How to Carry What Can't Be Fixed: A Journal for Grief (Paperback)
An illustrated journal for meeting grief with honesty and kindness—honoring loss, rather than packing it away
With her breakout book It’s OK That You’re Not OK, Megan Devine struck a chord with thousands of readers through her honest, validating approach to grief. In her same direct, no-platitudes style, she now offers How to Carry What Can’t Be Fixed—a journal filled with unique, creative ways to open a dialogue with grief itself. “Being allowed to tell the truth about your grief is an incredibly powerful act,” she says. “This journal enables you to tell your whole story, without the need to tack on a happy ending where there isn’t one.”
Grief is a natural response to death and loss—it’s not an illness to be cured or a problem to be fixed. This workbook contains no clichés, timetables, or checklists of stages to get through; it won’t help you “move past” or put your loss behind you. Instead, you’ll find encouragement, self-care exercises, and daily tools, including:
• Writing prompts to help you honor your pain and heartbreak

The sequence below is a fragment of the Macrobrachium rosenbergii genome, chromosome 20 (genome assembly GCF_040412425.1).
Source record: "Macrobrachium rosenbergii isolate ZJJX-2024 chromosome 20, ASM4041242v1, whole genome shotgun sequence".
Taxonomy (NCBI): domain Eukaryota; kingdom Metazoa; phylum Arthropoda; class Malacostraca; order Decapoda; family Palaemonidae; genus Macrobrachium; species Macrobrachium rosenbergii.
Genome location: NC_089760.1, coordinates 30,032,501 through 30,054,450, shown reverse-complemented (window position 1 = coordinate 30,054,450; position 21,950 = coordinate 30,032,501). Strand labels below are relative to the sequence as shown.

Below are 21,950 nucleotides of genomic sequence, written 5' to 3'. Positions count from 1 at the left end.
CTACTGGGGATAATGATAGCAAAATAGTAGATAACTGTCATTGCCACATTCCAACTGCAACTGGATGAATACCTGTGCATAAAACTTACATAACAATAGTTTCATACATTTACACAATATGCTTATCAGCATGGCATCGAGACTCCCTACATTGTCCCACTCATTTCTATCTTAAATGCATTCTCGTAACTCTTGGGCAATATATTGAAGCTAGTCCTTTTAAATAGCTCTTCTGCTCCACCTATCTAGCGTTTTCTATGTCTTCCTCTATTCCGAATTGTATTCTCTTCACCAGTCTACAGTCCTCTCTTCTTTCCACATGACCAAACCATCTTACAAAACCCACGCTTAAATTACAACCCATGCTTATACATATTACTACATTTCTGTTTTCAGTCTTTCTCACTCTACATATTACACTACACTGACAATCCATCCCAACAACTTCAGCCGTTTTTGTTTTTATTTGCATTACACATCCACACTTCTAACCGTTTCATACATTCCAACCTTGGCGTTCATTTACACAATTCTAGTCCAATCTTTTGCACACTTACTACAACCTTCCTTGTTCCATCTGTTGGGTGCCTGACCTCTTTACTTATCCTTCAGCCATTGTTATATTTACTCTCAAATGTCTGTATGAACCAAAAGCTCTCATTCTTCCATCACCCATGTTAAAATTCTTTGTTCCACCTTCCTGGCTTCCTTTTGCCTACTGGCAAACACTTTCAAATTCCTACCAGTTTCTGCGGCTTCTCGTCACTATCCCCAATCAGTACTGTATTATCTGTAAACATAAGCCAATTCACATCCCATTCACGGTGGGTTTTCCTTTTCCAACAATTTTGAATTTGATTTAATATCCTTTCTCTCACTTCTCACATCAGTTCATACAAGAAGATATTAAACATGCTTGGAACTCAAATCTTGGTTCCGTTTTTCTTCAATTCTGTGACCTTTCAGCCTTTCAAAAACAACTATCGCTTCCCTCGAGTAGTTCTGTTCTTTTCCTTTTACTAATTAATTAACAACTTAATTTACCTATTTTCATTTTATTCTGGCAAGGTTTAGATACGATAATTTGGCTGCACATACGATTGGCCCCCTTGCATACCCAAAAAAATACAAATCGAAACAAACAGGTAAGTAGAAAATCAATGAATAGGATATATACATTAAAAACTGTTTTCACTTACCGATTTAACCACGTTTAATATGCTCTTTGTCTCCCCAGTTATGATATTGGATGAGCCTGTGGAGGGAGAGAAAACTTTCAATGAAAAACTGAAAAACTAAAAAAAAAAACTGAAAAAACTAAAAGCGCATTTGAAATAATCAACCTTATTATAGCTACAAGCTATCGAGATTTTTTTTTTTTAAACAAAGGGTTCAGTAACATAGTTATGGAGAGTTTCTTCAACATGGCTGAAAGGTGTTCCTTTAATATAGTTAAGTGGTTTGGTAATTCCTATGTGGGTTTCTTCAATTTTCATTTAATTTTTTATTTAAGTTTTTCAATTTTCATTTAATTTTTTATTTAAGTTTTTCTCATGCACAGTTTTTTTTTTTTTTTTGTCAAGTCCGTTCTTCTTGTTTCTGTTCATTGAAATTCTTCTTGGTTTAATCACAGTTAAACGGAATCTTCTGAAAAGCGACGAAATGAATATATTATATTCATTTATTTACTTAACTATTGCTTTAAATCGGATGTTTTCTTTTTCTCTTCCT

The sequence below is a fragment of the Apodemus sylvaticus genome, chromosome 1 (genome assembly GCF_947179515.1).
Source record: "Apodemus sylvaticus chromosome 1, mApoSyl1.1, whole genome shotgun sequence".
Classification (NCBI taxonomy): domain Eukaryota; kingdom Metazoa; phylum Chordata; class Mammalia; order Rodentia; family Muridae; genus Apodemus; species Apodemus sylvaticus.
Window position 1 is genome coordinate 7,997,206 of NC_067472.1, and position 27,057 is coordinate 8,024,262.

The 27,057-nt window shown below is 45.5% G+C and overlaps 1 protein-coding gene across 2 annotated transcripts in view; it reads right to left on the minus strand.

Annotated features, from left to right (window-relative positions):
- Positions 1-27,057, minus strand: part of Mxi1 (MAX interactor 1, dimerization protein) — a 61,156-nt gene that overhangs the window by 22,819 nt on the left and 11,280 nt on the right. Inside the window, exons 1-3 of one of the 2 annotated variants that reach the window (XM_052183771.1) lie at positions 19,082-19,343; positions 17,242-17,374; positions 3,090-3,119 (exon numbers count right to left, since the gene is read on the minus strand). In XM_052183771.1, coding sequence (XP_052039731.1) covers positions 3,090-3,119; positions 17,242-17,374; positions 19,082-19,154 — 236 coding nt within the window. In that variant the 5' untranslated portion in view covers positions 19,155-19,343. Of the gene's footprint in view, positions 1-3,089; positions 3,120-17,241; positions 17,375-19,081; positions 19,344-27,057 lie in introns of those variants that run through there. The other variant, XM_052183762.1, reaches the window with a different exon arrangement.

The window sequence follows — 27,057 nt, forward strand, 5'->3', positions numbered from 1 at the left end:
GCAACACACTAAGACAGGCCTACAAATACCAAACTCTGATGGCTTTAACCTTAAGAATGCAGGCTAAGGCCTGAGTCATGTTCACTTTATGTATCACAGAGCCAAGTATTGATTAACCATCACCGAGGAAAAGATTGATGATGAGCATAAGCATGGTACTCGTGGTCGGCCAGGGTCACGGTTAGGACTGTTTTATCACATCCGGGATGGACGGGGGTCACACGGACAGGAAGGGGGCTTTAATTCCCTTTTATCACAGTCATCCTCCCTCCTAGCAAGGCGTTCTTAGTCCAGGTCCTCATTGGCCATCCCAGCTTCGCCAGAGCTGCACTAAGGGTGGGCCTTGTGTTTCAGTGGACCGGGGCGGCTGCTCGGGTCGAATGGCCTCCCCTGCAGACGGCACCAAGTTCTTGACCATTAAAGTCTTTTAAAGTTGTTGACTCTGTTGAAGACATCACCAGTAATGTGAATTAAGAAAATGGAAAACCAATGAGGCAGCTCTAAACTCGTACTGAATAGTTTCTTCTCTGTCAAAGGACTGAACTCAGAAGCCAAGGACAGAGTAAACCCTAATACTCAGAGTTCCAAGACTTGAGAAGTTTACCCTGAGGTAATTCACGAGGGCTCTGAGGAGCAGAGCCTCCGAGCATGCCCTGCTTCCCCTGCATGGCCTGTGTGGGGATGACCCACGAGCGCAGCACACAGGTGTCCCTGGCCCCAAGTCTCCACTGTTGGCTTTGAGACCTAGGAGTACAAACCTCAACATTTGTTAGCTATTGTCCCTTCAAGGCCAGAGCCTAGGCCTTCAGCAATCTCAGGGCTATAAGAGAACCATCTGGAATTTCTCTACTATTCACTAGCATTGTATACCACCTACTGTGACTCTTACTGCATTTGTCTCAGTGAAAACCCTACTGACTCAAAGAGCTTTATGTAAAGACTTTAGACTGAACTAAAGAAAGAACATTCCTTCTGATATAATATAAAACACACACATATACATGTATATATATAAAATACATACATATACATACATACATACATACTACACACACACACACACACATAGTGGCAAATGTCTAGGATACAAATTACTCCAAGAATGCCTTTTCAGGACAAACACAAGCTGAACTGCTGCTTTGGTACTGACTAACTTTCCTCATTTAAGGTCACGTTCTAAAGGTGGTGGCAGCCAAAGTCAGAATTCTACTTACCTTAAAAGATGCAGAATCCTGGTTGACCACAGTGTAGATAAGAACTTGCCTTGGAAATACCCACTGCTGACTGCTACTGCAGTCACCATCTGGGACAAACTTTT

• On-the-spot practices for tough situations—like grocery store trips, the sleepless nights, and being the “awkward guest”
• The art of healthy distraction and self-care
• What you can do when you worry that “moving on” means “letting go of love”
• Practical advice for fielding the dreaded “How are you doing?” question
• What it means to find meaning in your loss
• How to hold joy and grief at the same time
• Tear-and-share resources to help you educate friends and allies
• The “Griever’s Bill of Rights,” and much more
Your grief, like your love, belongs to you. No one has the right to dictate, judge, or dismiss what is yours to live. How to Carry What Can’t Be Fixed is a journal and everyday companion to help you enter a conversation with your grief, find your own truth, and live into the life you didn’t ask for—but is here nonetheless.
About the Author
Megan Devine is a writer, speaker, and advocate for emotional change on a cultural level. She holds a master’s in counseling psychology. Since the tragic loss of her partner in 2009, Megan has emerged as a bold new voice in the world of grief support. Her contributions via her site Refuge in Grief have helped create sanctuary for those in pain and encouragement for those who want to help. For more, visit refugeingrief.com.